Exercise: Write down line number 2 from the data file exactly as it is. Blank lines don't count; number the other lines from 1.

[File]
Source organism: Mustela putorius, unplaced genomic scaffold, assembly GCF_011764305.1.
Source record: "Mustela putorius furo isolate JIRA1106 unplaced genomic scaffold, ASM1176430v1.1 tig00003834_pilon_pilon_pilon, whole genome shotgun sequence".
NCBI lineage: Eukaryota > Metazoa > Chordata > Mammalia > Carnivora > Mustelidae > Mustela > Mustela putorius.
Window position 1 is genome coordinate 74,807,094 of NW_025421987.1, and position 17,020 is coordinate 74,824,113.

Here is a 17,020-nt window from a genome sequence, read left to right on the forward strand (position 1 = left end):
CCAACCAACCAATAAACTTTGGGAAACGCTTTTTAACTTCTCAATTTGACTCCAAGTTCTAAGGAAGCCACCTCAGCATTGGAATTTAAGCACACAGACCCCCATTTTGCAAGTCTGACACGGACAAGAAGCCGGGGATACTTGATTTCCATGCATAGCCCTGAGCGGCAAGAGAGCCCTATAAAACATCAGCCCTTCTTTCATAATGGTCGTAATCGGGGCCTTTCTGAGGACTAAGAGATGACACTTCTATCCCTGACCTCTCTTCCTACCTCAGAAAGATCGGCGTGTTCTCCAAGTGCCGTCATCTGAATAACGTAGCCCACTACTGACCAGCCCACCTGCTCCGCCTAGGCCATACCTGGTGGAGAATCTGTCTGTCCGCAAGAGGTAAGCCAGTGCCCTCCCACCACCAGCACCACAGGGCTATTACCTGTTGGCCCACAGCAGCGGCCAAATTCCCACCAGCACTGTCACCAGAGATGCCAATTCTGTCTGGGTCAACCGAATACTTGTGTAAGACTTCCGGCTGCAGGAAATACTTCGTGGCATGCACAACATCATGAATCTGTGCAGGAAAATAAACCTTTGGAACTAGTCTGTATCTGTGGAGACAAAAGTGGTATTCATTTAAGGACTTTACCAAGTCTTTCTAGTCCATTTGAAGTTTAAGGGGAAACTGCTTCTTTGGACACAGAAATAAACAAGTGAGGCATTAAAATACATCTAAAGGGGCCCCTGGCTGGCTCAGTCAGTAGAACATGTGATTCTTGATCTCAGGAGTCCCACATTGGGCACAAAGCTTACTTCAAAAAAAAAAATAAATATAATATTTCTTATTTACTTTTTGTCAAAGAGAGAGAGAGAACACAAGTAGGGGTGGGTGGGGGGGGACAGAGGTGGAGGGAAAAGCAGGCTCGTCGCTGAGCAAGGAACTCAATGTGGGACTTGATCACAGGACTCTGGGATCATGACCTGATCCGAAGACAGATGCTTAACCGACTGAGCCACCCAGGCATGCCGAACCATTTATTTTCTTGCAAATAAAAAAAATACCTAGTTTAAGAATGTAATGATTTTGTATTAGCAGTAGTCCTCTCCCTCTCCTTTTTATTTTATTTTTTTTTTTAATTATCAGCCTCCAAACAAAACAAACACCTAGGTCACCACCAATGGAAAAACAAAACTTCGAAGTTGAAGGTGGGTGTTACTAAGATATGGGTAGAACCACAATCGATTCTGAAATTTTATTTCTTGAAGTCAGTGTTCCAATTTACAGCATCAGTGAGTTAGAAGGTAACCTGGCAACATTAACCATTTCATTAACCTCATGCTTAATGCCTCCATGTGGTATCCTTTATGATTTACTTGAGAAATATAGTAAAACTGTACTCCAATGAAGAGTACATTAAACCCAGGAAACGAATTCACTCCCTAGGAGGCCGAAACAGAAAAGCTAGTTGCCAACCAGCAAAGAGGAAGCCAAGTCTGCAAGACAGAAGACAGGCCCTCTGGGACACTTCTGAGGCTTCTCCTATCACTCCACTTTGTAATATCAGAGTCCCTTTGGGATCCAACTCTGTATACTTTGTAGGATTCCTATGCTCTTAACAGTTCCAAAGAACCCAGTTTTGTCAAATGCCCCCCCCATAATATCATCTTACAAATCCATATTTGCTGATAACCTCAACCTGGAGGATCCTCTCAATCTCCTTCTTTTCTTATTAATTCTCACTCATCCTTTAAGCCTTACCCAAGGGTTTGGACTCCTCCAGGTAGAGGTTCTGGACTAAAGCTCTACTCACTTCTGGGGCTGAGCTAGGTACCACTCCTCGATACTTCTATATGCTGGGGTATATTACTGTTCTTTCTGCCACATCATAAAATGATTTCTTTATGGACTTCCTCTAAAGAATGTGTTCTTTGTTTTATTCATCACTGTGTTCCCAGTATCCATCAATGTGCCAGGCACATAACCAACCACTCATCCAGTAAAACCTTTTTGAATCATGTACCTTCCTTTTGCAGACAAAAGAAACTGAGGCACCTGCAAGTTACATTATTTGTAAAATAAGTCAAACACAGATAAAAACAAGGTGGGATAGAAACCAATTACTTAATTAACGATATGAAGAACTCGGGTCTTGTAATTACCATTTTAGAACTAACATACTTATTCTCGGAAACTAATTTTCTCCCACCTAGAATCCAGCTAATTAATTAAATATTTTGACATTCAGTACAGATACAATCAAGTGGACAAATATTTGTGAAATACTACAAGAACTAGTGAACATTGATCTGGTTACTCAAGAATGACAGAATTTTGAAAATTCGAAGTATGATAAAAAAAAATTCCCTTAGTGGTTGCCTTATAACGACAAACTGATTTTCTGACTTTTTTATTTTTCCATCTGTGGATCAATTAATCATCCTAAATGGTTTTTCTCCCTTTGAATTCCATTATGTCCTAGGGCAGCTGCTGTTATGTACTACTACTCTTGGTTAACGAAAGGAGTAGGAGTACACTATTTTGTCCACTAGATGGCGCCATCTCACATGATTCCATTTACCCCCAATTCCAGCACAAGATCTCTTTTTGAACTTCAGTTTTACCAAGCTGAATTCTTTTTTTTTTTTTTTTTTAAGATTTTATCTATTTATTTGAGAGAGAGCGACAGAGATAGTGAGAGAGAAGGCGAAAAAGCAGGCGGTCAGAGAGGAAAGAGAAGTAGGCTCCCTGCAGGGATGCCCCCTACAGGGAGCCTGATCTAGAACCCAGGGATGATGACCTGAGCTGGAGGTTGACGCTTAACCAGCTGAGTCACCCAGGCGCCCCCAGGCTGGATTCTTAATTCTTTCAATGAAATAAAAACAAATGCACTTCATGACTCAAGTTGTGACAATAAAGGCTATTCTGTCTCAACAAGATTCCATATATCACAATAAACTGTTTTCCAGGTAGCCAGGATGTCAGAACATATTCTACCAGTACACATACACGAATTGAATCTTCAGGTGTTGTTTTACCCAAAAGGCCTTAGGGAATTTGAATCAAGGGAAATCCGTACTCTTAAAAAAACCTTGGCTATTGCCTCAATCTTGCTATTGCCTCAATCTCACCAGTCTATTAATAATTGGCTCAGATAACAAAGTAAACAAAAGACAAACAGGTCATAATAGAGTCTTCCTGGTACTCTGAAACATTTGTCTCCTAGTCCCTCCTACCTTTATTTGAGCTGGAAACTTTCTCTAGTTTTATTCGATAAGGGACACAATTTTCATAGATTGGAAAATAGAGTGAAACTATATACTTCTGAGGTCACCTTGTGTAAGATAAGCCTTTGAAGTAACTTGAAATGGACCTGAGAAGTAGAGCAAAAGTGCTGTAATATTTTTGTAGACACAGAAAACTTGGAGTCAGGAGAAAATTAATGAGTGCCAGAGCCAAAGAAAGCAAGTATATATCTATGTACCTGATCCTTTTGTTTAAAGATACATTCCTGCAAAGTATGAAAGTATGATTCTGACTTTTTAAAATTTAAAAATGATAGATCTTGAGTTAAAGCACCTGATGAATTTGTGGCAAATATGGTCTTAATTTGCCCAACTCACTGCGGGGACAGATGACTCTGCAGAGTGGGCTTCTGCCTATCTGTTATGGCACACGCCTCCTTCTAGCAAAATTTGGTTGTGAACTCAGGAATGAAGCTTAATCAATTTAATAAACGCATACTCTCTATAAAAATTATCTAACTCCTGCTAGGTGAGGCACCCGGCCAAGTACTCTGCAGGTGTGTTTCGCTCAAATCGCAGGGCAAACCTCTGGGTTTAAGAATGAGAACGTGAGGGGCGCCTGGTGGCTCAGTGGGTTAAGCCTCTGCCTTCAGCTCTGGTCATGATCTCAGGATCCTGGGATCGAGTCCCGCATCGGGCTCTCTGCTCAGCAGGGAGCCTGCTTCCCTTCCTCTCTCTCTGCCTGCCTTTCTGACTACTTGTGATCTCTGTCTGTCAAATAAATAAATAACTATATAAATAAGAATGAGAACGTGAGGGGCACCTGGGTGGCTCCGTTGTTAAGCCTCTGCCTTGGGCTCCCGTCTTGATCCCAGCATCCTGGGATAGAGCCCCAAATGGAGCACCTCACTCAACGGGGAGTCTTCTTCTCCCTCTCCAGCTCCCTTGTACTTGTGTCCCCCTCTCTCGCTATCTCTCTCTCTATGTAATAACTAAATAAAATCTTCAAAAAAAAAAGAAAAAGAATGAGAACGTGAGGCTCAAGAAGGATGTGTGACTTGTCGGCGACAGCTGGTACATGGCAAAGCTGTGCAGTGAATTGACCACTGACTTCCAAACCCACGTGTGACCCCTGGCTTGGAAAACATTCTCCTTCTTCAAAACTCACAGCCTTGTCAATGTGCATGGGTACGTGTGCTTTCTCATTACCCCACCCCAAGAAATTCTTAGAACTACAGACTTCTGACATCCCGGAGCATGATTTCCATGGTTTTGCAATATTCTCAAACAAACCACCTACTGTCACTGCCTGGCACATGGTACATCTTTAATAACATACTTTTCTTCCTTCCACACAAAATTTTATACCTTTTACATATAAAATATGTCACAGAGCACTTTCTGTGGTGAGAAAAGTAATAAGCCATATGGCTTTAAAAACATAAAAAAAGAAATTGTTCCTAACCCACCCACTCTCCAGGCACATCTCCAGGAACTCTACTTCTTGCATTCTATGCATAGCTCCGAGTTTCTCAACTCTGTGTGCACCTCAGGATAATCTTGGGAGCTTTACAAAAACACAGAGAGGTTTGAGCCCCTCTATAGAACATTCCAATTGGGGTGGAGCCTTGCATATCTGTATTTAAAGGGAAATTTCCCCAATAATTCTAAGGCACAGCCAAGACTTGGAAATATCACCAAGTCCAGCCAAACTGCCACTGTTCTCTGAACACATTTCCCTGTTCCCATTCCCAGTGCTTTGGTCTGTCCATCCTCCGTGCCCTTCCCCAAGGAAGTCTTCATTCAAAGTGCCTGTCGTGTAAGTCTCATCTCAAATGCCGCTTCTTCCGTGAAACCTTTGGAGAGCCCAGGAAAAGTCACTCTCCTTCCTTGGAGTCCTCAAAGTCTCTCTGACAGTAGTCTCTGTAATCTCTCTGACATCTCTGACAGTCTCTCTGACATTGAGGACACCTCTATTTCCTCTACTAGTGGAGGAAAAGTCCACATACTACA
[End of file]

Source record: "Mustela putorius furo isolate JIRA1106 unplaced genomic scaffold, ASM1176430v1.1 tig00003834_pilon_pilon_pilon, whole genome shotgun sequence".